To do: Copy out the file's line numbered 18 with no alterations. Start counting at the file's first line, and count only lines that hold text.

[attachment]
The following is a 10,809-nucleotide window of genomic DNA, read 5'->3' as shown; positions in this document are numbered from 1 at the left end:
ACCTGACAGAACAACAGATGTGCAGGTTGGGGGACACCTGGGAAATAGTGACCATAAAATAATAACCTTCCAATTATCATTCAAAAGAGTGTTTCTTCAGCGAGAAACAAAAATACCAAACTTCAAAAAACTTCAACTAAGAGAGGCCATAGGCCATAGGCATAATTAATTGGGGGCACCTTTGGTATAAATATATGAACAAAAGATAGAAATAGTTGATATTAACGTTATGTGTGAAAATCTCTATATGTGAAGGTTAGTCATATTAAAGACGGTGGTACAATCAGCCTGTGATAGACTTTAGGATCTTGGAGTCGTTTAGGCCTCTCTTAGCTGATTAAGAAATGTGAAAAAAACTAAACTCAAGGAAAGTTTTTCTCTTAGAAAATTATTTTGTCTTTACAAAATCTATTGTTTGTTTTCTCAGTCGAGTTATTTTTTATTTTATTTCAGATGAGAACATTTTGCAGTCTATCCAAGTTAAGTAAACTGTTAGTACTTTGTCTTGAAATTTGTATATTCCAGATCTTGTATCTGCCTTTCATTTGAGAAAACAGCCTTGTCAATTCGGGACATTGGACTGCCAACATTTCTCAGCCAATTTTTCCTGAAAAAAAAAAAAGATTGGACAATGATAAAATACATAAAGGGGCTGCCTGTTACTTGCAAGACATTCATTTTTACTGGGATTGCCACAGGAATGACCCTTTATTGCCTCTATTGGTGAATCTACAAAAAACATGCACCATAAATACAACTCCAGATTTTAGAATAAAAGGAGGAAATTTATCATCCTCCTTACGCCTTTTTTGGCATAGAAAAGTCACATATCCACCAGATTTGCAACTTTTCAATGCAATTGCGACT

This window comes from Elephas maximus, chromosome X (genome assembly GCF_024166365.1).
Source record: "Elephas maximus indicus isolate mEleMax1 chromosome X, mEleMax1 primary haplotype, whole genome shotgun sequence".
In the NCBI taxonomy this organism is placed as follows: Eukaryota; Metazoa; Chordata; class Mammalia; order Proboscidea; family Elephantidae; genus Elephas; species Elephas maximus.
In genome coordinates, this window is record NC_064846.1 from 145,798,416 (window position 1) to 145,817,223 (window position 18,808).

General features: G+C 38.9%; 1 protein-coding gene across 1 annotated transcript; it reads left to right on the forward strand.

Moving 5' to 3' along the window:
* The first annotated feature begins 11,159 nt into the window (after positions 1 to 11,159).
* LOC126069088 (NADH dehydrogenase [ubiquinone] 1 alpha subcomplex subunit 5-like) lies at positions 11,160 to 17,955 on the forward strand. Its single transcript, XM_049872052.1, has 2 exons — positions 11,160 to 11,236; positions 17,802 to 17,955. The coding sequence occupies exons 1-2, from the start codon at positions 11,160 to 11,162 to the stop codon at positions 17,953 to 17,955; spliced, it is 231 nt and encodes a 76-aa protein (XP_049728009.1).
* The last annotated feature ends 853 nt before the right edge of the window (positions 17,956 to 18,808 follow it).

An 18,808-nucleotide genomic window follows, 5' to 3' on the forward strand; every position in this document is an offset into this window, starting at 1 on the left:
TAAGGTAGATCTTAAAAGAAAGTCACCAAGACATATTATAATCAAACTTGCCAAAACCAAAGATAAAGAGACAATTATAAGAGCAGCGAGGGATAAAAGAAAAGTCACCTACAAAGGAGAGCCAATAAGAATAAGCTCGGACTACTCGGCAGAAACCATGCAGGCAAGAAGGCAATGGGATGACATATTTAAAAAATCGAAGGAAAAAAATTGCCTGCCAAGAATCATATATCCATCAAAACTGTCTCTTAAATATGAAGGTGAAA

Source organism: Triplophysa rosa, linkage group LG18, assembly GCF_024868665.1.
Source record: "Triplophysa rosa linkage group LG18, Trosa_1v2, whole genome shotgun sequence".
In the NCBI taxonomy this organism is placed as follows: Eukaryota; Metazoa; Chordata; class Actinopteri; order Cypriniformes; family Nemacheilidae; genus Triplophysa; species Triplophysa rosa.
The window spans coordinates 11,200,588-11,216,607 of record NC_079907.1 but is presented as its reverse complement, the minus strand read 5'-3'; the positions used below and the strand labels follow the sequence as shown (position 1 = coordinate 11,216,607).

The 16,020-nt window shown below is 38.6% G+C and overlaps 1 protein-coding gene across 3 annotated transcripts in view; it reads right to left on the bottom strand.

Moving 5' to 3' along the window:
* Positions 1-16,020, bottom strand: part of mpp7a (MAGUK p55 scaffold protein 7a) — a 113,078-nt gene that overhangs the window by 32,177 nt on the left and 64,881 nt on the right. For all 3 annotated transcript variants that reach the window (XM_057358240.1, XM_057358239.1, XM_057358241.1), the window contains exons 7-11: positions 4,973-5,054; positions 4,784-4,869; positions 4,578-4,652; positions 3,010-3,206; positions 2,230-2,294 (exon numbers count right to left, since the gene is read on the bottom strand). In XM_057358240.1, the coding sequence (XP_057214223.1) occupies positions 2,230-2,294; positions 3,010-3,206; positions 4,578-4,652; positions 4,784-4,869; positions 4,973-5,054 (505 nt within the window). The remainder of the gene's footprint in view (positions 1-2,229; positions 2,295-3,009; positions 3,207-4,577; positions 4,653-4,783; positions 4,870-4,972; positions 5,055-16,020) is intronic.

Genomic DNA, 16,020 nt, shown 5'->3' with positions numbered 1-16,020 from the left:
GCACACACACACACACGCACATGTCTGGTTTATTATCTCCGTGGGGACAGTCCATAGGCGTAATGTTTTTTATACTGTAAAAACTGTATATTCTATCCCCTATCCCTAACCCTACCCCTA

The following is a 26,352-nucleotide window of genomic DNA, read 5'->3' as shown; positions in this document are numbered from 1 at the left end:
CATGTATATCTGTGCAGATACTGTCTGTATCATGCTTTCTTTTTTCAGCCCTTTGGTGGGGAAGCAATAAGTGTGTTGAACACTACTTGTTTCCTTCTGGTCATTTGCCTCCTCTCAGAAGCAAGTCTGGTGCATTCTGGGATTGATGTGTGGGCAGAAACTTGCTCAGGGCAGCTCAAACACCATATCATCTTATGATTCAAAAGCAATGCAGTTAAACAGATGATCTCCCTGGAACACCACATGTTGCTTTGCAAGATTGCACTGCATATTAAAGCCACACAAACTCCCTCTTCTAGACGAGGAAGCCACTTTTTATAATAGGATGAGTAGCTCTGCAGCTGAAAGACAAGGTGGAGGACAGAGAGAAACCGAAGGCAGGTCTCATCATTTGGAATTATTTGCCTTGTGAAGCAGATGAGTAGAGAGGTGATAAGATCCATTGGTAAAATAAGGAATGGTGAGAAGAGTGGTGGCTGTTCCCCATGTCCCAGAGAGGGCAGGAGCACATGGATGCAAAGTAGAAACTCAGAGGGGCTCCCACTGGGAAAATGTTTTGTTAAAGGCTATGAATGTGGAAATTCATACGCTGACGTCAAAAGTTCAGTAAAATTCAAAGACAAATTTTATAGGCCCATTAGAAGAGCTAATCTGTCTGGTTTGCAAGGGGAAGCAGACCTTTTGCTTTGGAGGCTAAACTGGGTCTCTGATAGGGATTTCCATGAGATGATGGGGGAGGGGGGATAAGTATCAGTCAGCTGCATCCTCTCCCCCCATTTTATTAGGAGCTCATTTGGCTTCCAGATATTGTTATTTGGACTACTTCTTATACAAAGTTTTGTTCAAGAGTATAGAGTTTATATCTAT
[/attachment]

The 16,020-nt window shown below is 38.6% G+C and overlaps 1 protein-coding gene across 3 annotated transcripts in view; it reads right to left on the bottom strand.